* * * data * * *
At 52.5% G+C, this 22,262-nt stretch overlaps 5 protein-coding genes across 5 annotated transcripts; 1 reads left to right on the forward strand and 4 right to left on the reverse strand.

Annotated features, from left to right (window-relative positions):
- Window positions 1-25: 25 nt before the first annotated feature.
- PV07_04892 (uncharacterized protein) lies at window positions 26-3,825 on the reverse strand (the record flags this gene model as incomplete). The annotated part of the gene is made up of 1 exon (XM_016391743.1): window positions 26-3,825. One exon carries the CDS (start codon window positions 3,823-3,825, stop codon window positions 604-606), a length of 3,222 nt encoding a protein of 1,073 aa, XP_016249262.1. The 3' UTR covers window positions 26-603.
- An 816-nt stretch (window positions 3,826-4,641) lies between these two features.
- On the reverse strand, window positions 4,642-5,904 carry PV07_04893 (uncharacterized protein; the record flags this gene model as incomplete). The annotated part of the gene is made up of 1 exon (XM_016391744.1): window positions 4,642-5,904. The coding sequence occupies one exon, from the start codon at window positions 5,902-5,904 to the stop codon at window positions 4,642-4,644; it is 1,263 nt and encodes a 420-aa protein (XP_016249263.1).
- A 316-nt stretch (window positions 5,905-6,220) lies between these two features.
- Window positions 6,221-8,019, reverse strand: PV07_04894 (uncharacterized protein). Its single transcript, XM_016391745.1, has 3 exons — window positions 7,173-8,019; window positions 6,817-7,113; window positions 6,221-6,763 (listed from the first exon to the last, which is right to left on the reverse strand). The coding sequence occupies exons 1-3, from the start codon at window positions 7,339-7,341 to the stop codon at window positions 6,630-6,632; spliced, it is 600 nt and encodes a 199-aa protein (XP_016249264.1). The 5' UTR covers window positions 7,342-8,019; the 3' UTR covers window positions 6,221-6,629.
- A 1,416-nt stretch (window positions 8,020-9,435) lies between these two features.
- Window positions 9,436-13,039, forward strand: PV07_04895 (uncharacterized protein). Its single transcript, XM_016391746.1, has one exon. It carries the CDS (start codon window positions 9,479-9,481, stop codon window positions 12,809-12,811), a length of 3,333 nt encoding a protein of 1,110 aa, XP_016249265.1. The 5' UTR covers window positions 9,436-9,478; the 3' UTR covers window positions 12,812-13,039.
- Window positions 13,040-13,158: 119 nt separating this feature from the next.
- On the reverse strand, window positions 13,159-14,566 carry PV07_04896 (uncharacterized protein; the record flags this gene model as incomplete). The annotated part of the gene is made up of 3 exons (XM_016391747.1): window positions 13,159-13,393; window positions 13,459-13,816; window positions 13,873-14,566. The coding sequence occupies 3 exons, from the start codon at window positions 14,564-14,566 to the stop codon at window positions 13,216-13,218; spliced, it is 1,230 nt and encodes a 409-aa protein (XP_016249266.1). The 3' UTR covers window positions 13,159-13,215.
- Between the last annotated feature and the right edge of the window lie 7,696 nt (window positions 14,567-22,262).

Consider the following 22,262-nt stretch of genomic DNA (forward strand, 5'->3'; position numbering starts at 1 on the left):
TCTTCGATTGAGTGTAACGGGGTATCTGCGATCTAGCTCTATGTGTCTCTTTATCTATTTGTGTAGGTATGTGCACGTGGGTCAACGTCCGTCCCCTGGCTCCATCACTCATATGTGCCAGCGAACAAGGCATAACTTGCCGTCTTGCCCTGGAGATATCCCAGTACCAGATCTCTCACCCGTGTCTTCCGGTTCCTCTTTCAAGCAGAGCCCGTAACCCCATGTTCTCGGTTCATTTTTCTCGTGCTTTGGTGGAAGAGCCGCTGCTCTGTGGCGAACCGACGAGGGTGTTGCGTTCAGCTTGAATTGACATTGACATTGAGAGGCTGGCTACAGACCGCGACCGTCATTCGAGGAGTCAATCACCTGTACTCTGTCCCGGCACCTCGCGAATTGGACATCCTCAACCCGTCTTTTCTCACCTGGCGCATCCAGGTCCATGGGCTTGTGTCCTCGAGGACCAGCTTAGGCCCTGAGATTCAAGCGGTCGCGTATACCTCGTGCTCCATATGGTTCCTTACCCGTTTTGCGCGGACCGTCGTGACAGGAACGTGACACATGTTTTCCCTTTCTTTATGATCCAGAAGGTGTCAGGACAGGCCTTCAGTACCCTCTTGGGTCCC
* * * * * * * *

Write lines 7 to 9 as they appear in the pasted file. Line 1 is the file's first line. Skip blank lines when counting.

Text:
- A 316-nt stretch (window positions 5,905-6,220) lies between these two features.
- Window positions 6,221-8,019, reverse strand: PV07_04894 (uncharacterized protein). Its single transcript, XM_016391745.1, has 3 exons — window positions 7,173-8,019; window positions 6,817-7,113; window positions 6,221-6,763 (listed from the first exon to the last, which is right to left on the reverse strand). The coding sequence occupies exons 1-3, from the start codon at window positions 7,339-7,341 to the stop codon at window positions 6,630-6,632; spliced, it is 600 nt and encodes a 199-aa protein (XP_016249264.1). The 5' UTR covers window positions 7,342-8,019; the 3' UTR covers window positions 6,221-6,629.
- A 1,416-nt stretch (window positions 8,020-9,435) lies between these two features.